Ena heard a rope creaking near her. She shifted her gaze to see Llyr's corpse moving, seeming to try to get loose from its bonds. Then its eyes opened, fixing a milky white gaze on Kynthelig. “I trusted you,” it said in a rattling whisper.
Kynthelig stumbled backward, a wild look of desperate fear in his eyes. “Stop them!” he cried. “Kill the witches!”
The others had their own concerns, however. The ways out of the temple had been blocked with strange vines that did not belong in the living world. Some of the pieces of tattered flesh and the bones had begun to reassemble themselves, the others having no choice but to watch in dreadful anticipation.
Kynthelig seemed to regain some of his composure, and was now glaring at Dubheasa in such a way that his murderous intentions were clear. He then lunged at Dubheasa with a scream, dagger in hand. Dubheasa seemed to meet his glare, but made no move to stop him.
“No!” Ena shouted. Reflexively, she released a bolt of white-hot fire. At the last intstant, Kynthelig tried to stop it, but he either was not strong enough, or was too late. The fire consumed him.
“What's going on here?” She heard an authoritative voice demand from the doorway as the white fire still consumed the disgraced Arch Druid.
“I have to go!” Dubheasa said quickly to Ena and lunged out of sight. Things quickly returned to normal in the temple, if indeed anything in a temple of Krokpa can be called such. Ena looked to the doorway where she saw Christian warriors hacking away at the vines that blocked entry. The vines oozed something that looked disturbingly similar to blood.
The next few hours passed by in something of a haze to Ena. She later wished she was able to disappear the same as had Dubheasa. The Christians had been led back to the temple by the skeleton “demon” that Dubheasa had raised. Apparently, it had terrorized their camp, and having been led back to the Krokpa temple by the skeleton, they leapt to the conclusion that it indeed had been raised by the cult. In seeing the unholy happenings in the temple combined with the undeniable proof of human sacrifice, the Krokpa cultists which they once saw as allies were now more appropriately viewed as the dangerous cult that they truly were. Their leader who aspired to become king issued a proclamation on the spot that anyone who has claimed allegiance to Krokpa were in league with the devil Himself, and were henceforth exiled on pain of death.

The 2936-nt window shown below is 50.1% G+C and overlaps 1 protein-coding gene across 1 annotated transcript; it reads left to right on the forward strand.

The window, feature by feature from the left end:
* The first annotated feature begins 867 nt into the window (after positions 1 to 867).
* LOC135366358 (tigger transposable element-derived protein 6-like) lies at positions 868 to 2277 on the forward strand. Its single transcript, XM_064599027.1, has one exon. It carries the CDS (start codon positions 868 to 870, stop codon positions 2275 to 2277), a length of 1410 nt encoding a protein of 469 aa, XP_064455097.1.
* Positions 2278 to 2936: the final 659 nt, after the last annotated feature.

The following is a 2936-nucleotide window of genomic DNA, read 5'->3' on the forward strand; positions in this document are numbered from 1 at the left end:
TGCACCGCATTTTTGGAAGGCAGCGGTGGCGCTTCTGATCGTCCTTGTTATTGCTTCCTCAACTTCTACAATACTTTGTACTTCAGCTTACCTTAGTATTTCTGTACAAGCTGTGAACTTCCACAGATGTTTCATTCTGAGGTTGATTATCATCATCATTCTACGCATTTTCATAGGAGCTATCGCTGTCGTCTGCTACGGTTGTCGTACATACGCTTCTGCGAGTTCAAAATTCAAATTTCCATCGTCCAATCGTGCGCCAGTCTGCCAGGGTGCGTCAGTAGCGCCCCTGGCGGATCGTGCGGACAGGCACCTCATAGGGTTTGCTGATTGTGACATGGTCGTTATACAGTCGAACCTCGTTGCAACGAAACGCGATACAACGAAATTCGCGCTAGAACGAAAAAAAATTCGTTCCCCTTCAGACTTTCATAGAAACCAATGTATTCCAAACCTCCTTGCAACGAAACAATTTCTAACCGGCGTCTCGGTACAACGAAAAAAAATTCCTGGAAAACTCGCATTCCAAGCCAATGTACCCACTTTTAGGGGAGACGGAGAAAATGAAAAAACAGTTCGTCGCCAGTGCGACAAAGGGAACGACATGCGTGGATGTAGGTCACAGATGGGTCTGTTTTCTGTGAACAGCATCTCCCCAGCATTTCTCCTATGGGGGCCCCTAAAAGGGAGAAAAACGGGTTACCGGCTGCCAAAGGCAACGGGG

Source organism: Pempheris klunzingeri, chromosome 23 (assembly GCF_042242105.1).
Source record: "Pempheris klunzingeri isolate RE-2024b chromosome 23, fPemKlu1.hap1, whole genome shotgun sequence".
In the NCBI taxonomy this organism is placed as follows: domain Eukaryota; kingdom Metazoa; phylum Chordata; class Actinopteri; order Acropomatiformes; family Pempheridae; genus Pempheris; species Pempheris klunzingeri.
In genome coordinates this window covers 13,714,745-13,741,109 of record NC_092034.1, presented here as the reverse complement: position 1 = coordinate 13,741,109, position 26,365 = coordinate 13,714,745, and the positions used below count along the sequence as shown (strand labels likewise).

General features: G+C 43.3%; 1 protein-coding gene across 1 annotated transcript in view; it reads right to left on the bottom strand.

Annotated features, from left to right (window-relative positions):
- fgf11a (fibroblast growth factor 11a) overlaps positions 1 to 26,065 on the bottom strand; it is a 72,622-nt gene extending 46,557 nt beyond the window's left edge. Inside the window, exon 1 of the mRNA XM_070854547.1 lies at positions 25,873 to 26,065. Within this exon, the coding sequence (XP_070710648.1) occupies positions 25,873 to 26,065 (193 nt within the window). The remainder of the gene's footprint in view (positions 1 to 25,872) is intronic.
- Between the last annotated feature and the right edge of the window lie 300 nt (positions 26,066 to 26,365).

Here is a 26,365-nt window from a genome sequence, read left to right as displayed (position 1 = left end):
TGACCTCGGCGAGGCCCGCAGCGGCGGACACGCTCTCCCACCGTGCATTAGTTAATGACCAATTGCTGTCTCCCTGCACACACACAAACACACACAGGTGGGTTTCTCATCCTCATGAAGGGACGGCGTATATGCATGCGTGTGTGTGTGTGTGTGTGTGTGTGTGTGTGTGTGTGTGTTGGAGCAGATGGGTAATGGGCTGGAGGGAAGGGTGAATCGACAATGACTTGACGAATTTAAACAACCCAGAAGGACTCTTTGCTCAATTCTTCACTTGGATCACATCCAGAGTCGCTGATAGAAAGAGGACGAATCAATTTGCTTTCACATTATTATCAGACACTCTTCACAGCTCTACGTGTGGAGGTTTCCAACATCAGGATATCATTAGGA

On the other hand, the Christians were impressed by her “holy fire,” and believed her to be a messenger of God. During the confusion, Aodh and some of the other druids from her isle of refuge came. She would have expected him to be angry. Instead, he seemed puzzled and confused, even haunted. He also didn't seem to be expecting to see her.
The Christians seemed curious to talk to the druids and to learn more about the Krokpa cult, and as they talked, Ena quietly made her own getaway. She was emotionally and physically exhausted, and wanted to be alone. As she came back into the tree line, a hand caught her arm, and she saw the tell-tale green tendrils of Dubheasa's aura.
“What happened?” Dubheasa asked.
“Why didn't you stay around and find out?” Ena asked a little bitterly.
“They would have me burned,” Dubheasa said. “I somehow don't think the druids would raise too many objections to it, either.”
“We're all on the same side,” Ena objected. “They wouldn't let that happen to you.”
“Do you still believe that?” Dubheasa said, a tone of sadness or pity in her voice.
“Anyway, to make it short, your 'demon' terrorized their camp, they chased it back to the temple, and blamed it all on the cult,” Ena said.
“Everything's a demon to them,” Dubheasa sniffed.
“So, what now?” Ena asked.
“Same thing as always,” Dubheasa shrugged. “Some shows of unity and peace that typically come with having a common enemy, then they start pointing at the other side and claiming them to be in league with the enemy, then all allegiances and friendships are forgotten.”
Dubheasa had said the last part with a slight catch in her voice. “I haven't forgotten anything, my sister,” Ena said.
Dubheasa stared at her for a moment, then hugged her tightly. “Thank you,” she said simply, then sat on a rock. “You have someone waiting for you.”
In her peripheral, Ena saw a faint green glow, similar to that in the temple when the dead were coming back. Instead of communicating death, this glow seemed somehow to communicate life. Curiously, Ena ventured followed her eyes to the source of the glow.
“Aedan!” she screamed in delight, rushing to embrace him, their auras combining once more.
“I can't stay,” Aedan said. “This is taking a lot out of Dubheasa. I wanted to hold you one last time, though.”
“I've missed you so much,” Ena said, her tears flowing as she pressed her face into his shoulder.
“I've missed you, too,” Aedan said. “We'll be together again some day. You have to be careful, though – things, and people aren't what they seem!”
“What do you mean?” Ena asked.
“Your life is still in danger,” Aedan said, then he quite suddenly began to fade. “Don't be quick to trust anyone! I'll always love you!” Then, he was gone.
In the past, Ena had always been obedient and a relative innocent. In one night, Dubheasa had showed her another world – one full of mystery, intrigue, and deceit. She saw things she would never have believed existed in the living world. Cruelty beyond her imagination disguised as good, and deceit and disobedience done for the truer good. She felt much as she did when she stood on the beach after Dubheasa had left to do the mission on her own – to go back was death, to stay was death. She could only go forward with the only friend left that she trusted.